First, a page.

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Dublin: 9 °C Thursday 24 October, 2019
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A quarter of motorists groom themselves while driving

International survey shows that up to 20 per cent admit to having changed their clothes while behind the wheel.

To be fair to this US National Guard sergeant in 1964, he at least got out of his vehicle to perform his morning ablutions...
To be fair to this US National Guard sergeant in 1964, he at least got out of his vehicle to perform his morning ablutions...
Image: AP Photo/Dozier Mobley/Press Association

KEEP YOUR EYES on the road this morning – especially if you plan to drive and preen.

A new international study from Allianz, seen by TheJournal.ie, shows that 27 per cent of those surveyed admitted to having worked on their styling, clothing or body care while behind the wheel. This category included activities such as:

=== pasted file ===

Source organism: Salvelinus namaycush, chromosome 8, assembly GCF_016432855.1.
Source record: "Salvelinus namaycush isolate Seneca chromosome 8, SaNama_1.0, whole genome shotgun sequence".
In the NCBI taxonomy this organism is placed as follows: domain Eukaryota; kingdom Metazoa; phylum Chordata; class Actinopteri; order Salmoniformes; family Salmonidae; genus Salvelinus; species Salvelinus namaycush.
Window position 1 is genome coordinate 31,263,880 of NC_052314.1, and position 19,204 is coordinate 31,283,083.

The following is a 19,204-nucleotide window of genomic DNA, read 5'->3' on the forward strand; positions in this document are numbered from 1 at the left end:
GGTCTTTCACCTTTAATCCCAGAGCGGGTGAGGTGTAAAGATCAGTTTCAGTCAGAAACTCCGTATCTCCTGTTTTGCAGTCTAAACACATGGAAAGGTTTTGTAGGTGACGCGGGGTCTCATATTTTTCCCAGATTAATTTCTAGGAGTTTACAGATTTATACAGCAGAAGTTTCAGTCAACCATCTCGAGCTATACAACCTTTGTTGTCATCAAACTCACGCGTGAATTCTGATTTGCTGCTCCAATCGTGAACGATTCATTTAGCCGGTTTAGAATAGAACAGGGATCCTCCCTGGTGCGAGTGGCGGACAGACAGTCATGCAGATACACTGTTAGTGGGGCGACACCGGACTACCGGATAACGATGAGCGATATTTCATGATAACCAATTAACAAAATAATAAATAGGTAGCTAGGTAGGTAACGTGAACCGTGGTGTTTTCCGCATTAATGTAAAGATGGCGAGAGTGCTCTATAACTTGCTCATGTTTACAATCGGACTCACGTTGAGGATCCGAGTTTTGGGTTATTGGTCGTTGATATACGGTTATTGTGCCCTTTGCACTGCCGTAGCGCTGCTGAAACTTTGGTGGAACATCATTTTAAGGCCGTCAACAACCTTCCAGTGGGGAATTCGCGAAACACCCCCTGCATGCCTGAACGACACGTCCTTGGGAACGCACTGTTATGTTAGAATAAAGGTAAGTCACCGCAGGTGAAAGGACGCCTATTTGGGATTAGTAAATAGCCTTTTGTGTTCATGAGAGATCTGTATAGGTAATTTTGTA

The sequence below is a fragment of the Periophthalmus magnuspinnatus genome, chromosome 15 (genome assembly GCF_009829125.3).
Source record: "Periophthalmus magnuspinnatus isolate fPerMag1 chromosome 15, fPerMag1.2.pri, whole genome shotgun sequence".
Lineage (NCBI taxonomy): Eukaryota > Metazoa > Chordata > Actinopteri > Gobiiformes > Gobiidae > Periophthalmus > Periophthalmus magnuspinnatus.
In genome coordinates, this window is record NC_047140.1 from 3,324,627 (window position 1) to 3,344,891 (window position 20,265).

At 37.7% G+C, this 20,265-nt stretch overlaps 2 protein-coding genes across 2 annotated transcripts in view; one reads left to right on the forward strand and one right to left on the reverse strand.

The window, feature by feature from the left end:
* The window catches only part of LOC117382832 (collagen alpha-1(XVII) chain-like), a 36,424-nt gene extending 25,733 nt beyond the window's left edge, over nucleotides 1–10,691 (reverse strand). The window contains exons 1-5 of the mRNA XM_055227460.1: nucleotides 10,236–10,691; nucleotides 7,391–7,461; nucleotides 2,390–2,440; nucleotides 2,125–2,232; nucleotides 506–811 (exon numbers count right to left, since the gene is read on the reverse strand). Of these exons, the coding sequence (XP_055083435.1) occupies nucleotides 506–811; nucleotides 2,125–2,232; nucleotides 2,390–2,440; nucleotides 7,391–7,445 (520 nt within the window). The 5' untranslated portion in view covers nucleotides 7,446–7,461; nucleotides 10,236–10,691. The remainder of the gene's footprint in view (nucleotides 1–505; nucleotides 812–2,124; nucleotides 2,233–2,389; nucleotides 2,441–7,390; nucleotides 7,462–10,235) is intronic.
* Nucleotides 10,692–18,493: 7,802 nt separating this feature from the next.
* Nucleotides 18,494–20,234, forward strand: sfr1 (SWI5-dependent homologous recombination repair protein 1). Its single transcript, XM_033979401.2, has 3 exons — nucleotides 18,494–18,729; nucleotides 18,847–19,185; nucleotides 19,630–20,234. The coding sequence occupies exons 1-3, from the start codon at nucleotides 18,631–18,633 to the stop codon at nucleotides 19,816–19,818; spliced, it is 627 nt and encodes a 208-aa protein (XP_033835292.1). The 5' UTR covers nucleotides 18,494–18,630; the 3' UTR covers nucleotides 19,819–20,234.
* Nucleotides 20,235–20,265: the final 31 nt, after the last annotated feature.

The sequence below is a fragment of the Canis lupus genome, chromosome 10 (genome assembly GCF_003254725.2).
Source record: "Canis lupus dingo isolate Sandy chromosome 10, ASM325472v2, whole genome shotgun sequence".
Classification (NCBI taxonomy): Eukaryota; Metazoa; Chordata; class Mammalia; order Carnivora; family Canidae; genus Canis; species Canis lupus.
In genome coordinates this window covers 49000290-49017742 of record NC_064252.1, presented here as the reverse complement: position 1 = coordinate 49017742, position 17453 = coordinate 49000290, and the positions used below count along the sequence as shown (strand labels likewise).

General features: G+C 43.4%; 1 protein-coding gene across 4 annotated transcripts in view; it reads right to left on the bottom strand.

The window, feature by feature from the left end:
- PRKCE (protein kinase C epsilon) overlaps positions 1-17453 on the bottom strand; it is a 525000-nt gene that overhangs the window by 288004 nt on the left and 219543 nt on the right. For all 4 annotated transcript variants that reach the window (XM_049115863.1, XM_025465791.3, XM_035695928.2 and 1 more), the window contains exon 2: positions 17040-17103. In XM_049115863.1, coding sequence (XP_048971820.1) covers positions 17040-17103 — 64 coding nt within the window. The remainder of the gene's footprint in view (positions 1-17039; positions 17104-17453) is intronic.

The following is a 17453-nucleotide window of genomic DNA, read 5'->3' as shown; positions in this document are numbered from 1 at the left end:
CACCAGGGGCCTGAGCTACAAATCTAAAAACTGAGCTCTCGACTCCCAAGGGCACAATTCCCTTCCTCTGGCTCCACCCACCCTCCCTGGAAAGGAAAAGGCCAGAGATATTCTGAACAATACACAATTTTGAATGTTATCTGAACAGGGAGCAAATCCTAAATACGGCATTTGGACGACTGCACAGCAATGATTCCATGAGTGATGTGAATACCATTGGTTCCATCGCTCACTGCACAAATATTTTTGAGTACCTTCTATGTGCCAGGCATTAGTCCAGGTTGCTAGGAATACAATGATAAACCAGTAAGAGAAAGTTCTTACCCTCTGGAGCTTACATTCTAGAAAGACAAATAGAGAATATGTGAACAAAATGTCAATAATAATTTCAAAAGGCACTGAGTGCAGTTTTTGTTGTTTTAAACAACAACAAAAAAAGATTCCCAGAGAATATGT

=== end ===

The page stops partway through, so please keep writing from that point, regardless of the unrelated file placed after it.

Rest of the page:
• Putting on jewellery or watches
  • Checking their clothing
  • Adjusting their hairstyle
  • Investigating skin or teeth
  • Nail care
  • Changing their glasses
  • Putting on sunscreen
  • Taking medication
  • Putting on or removing a neck tie
  • Changing into comfortable shoes

Drivers are most likely to attend to these matters while on a work commute. One in five of those surveyed admitted they had changed an item of clothing while behind the wheel.

Allianz noted that applying make-up was one of the riskiest tasks carried out by motorists – research shows that it distract around 40 per cent of a driver’s attention and increases the risk of an accident threefold.

The survey was carried out across 22,000 people in the UK, France, Austria and Ireland.

An AA survey for Ireland’s driving habits last year found that Irish drivers are indeed easily distracted. Nearly a quarter of women surveyed in that study admitted to applying make-up while driving while 4 per cent of men said they had used an electric shaver while behind the wheel.

Eating and drinking while driving a ‘major distraction’, says AA>

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